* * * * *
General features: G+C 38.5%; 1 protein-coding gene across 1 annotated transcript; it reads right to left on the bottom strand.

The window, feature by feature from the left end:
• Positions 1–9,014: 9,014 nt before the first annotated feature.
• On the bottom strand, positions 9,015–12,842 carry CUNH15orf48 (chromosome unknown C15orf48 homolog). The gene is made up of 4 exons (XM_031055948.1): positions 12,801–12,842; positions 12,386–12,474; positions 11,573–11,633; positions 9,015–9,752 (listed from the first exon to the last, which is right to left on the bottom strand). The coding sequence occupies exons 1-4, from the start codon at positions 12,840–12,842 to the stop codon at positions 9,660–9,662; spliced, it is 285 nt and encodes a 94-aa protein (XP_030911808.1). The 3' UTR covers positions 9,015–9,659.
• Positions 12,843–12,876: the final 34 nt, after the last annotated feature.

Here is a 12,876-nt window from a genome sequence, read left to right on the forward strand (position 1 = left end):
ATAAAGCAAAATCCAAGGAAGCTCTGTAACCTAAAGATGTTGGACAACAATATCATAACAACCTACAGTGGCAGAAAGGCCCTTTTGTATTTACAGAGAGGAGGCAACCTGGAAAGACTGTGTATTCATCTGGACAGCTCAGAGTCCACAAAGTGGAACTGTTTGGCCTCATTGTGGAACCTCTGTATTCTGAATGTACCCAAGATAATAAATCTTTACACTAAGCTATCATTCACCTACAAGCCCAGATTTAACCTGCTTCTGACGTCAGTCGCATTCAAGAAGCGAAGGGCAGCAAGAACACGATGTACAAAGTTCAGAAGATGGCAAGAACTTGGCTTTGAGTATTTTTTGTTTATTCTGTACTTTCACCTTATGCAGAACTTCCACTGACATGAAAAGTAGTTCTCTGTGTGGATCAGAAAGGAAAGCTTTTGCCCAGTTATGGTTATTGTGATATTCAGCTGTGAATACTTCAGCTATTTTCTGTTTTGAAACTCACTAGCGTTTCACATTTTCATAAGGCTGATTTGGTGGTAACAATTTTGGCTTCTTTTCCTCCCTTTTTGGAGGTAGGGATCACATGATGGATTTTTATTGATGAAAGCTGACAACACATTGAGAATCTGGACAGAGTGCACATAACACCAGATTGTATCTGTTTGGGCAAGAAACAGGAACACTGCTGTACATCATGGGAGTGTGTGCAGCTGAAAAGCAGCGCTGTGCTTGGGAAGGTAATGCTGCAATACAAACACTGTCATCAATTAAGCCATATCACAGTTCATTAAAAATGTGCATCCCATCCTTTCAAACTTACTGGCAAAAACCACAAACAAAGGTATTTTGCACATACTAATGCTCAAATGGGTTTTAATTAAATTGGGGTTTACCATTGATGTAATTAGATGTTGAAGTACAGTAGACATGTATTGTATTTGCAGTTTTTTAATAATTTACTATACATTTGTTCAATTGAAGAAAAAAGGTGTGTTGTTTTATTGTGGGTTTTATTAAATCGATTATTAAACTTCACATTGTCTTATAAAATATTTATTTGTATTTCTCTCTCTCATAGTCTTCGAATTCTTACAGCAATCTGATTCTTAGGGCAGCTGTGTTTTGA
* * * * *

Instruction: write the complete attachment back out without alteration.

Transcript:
General features: G+C 38.5%; 1 protein-coding gene across 1 annotated transcript; it reads right to left on the bottom strand.

The window, feature by feature from the left end:
• Positions 1–9,014: 9,014 nt before the first annotated feature.
• On the bottom strand, positions 9,015–12,842 carry CUNH15orf48 (chromosome unknown C15orf48 homolog). The gene is made up of 4 exons (XM_031055948.1): positions 12,801–12,842; positions 12,386–12,474; positions 11,573–11,633; positions 9,015–9,752 (listed from the first exon to the last, which is right to left on the bottom strand). The coding sequence occupies exons 1-4, from the start codon at positions 12,840–12,842 to the stop codon at positions 9,660–9,662; spliced, it is 285 nt and encodes a 94-aa protein (XP_030911808.1). The 3' UTR covers positions 9,015–9,659.
• Positions 12,843–12,876: the final 34 nt, after the last annotated feature.

Here is a 12,876-nt window from a genome sequence, read left to right on the forward strand (position 1 = left end):
ATAAAGCAAAATCCAAGGAAGCTCTGTAACCTAAAGATGTTGGACAACAATATCATAACAACCTACAGTGGCAGAAAGGCCCTTTTGTATTTACAGAGAGGAGGCAACCTGGAAAGACTGTGTATTCATCTGGACAGCTCAGAGTCCACAAAGTGGAACTGTTTGGCCTCATTGTGGAACCTCTGTATTCTGAATGTACCCAAGATAATAAATCTTTACACTAAGCTATCATTCACCTACAAGCCCAGATTTAACCTGCTTCTGACGTCAGTCGCATTCAAGAAGCGAAGGGCAGCAAGAACACGATGTACAAAGTTCAGAAGATGGCAAGAACTTGGCTTTGAGTATTTTTTGTTTATTCTGTACTTTCACCTTATGCAGAACTTCCACTGACATGAAAAGTAGTTCTCTGTGTGGATCAGAAAGGAAAGCTTTTGCCCAGTTATGGTTATTGTGATATTCAGCTGTGAATACTTCAGCTATTTTCTGTTTTGAAACTCACTAGCGTTTCACATTTTCATAAGGCTGATTTGGTGGTAACAATTTTGGCTTCTTTTCCTCCCTTTTTGGAGGTAGGGATCACATGATGGATTTTTATTGATGAAAGCTGACAACACATTGAGAATCTGGACAGAGTGCACATAACACCAGATTGTATCTGTTTGGGCAAGAAACAGGAACACTGCTGTACATCATGGGAGTGTGTGCAGCTGAAAAGCAGCGCTGTGCTTGGGAAGGTAATGCTGCAATACAAACACTGTCATCAATTAAGCCATATCACAGTTCATTAAAAATGTGCATCCCATCCTTTCAAACTTACTGGCAAAAACCACAAACAAAGGTATTTTGCACATACTAATGCTCAAATGGGTTTTAATTAAATTGGGGTTTACCATTGATGTAATTAGATGTTGAAGTACAGTAGACATGTATTGTATTTGCAGTTTTTTAATAATTTACTATACATTTGTTCAATTGAAGAAAAAAGGTGTGTTGTTTTATTGTGGGTTTTATTAAATCGATTATTAAACTTCACATTGTCTTATAAAATATTTATTTGTATTTCTCTCTCTCATAGTCTTCGAATTCTTACAGCAATCTGATTCTTAGGGCAGCTGTGTTTTGA